Eritrea 'a state under siege'
Nairobi - The international community must engage more with Eritrea to prevent it from becoming the next failed state in the Horn of Africa region, the International Crisis Group think tank said Tuesday.
"Just a decade ago, Eritrea might reasonably have been described as challenged but stable," ICG said in a report analysing Eritrea since the 1998-2000 war with Ethiopia.
"Today it is under severe stress, if not yet in full-blown crisis. While not likely to undergo dramatic upheaval in the near future, it is weakening steadily," ICG said.
"While there is no open protest at the moment, the government cannot take this for granted over the long term. Change is really only a matter of time," said Andrew Stroehlein, Crisis Group's communications director.
The group said the militarism and the authoritarianism that "define Eritrea's political culture" have their roots in the region's violent history and notably in the 30-year war for independence, achieved in 1991.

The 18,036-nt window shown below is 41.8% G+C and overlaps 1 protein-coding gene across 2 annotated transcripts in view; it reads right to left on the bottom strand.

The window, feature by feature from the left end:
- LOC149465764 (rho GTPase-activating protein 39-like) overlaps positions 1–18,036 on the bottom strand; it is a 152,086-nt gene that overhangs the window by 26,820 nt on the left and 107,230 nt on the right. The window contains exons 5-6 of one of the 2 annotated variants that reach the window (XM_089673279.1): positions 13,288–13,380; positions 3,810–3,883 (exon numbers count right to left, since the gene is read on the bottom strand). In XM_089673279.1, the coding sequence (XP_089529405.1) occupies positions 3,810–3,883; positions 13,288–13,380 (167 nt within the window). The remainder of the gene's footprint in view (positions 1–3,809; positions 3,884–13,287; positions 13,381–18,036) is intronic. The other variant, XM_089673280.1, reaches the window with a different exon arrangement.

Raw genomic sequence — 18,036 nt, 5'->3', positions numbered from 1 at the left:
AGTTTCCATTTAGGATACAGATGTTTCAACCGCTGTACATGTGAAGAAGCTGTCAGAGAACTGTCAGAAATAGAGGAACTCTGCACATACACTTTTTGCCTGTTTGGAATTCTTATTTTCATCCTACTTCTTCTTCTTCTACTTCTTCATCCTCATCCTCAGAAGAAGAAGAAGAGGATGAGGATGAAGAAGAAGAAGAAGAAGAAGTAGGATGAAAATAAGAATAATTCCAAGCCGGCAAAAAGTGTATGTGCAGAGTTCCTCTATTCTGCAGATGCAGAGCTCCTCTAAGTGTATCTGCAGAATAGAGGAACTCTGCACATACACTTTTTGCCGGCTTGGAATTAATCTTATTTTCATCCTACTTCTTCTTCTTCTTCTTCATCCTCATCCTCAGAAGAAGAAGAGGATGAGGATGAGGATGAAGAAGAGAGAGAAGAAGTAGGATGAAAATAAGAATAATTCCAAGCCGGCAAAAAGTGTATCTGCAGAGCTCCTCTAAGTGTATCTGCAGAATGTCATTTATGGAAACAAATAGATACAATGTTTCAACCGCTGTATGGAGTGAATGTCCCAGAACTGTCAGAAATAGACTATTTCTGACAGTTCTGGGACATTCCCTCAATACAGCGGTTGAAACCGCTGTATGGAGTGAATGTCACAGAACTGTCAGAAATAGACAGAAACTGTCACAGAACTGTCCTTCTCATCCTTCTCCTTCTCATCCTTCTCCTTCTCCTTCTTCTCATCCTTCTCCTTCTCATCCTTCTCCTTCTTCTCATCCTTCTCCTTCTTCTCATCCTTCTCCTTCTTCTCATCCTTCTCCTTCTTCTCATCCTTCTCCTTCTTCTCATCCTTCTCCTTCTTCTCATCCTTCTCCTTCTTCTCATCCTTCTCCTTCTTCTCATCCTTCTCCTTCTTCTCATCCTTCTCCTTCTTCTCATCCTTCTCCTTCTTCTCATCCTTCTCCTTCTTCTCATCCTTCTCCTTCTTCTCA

"The real significance of that legacy has only become clear in the past decade, as President Isaias Afwerki and a small cohort of ex-fighters have strengthened their grip on power, while suppressing social freedoms in favour of an agenda centred on an obedient national unity and the notion that Eritrea is surrounded by enemies," Crisis Group said.
The group's report said the army, long the country's main stabilising force, is "becoming less stable, riddled with corruption and increasingly weak".
"The international community should engage with Eritrea on the basis of a greater understanding about the country's past and current grievances," Crisis Group said.
Eritrea gained its independence from neighbouring Ethiopia following a 30-year war. But tensions with Ethiopia remain high, and a border dispute led to a return to armed conflict between 1998-2000.